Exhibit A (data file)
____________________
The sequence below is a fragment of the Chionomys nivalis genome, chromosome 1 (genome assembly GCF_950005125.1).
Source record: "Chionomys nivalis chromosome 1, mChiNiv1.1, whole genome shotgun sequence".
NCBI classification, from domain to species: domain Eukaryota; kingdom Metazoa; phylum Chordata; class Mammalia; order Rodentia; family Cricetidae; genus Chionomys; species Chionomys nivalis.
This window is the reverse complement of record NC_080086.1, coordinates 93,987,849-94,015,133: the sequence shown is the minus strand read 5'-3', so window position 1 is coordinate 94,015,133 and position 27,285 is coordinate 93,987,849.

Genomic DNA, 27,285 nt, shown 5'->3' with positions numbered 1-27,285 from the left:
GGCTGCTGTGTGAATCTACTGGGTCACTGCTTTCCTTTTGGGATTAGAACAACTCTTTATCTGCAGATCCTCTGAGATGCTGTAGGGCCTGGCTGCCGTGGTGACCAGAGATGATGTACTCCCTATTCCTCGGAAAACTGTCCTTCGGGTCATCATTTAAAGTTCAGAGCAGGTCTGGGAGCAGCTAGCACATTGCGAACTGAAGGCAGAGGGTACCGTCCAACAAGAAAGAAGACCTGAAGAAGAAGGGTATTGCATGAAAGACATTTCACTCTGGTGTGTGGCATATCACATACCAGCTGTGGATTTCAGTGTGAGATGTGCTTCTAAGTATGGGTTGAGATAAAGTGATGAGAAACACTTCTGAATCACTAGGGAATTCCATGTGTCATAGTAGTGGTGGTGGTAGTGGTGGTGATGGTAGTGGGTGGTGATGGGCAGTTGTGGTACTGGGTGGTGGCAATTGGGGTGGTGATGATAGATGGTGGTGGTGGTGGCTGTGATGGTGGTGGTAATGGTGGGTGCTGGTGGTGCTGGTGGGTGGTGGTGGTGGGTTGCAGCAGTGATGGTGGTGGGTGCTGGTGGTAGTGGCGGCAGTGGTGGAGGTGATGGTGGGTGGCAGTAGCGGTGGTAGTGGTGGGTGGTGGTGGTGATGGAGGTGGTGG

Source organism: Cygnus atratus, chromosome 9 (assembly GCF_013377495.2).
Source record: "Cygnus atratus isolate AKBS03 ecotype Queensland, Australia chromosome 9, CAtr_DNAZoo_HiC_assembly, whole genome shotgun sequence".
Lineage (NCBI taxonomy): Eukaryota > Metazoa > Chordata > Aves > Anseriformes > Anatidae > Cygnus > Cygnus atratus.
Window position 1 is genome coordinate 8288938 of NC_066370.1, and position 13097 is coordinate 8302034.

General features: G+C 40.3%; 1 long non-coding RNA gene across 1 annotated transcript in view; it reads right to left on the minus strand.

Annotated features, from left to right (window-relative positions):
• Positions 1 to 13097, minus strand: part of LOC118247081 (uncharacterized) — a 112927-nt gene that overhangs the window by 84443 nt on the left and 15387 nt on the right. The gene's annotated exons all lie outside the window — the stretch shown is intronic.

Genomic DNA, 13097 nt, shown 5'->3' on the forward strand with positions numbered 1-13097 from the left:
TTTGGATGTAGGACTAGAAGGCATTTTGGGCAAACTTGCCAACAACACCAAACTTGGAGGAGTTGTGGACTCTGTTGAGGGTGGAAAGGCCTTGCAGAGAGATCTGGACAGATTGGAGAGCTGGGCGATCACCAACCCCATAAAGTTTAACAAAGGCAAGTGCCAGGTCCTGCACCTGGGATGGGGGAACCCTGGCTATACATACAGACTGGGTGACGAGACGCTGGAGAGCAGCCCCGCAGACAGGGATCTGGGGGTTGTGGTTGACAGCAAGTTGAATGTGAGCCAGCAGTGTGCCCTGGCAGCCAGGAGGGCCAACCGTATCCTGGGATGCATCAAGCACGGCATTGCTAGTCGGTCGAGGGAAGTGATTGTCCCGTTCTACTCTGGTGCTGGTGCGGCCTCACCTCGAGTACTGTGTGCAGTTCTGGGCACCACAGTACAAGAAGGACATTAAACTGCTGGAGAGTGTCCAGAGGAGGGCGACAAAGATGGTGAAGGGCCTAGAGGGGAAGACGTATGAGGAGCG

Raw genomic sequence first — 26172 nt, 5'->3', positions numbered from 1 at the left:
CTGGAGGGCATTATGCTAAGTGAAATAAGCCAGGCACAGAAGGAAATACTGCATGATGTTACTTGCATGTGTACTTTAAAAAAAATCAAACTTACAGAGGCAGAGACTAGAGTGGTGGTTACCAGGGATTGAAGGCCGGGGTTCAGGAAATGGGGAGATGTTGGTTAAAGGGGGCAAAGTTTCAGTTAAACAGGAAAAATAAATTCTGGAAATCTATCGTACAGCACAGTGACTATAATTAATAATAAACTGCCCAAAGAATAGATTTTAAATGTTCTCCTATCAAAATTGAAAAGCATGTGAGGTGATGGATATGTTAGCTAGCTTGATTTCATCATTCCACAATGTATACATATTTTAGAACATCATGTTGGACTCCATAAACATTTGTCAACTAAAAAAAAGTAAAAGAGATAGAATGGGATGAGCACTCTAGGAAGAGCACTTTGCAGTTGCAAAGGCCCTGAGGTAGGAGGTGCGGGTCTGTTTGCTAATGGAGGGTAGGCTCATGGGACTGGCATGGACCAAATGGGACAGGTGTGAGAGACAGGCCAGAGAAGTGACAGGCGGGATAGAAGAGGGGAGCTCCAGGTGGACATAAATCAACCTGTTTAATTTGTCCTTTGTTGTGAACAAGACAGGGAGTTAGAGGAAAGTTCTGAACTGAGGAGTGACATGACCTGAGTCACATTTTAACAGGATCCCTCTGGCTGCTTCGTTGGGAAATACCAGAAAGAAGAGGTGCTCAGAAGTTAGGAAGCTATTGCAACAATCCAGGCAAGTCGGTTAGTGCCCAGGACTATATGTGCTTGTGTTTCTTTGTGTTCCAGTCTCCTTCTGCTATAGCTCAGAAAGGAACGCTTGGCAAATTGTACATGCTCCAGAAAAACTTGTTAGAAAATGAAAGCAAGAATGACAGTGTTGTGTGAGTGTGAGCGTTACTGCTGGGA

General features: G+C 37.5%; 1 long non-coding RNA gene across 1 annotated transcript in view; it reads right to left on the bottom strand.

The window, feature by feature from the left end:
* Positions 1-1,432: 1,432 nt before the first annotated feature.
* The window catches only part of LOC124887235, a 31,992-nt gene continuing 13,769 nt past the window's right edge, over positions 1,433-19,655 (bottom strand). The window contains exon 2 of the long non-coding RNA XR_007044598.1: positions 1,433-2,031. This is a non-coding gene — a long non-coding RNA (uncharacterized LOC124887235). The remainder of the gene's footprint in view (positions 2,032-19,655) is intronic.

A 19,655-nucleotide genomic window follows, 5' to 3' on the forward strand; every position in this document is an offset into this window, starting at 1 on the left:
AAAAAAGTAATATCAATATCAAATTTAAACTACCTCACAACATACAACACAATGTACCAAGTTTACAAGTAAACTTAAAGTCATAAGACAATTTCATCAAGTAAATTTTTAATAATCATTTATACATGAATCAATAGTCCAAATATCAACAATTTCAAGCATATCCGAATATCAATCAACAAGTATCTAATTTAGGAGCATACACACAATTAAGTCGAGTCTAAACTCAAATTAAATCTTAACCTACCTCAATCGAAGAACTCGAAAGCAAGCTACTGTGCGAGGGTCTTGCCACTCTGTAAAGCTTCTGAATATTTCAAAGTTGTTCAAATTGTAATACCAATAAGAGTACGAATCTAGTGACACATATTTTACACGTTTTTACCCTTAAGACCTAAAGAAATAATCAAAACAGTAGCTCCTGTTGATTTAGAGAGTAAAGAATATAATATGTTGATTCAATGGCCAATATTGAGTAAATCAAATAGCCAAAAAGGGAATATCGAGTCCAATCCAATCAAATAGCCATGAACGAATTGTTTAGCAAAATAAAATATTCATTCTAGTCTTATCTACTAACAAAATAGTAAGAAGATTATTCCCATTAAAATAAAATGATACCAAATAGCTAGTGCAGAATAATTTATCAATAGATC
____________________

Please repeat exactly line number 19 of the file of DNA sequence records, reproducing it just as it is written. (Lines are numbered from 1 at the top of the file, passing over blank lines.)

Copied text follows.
The window, feature by feature from the left end: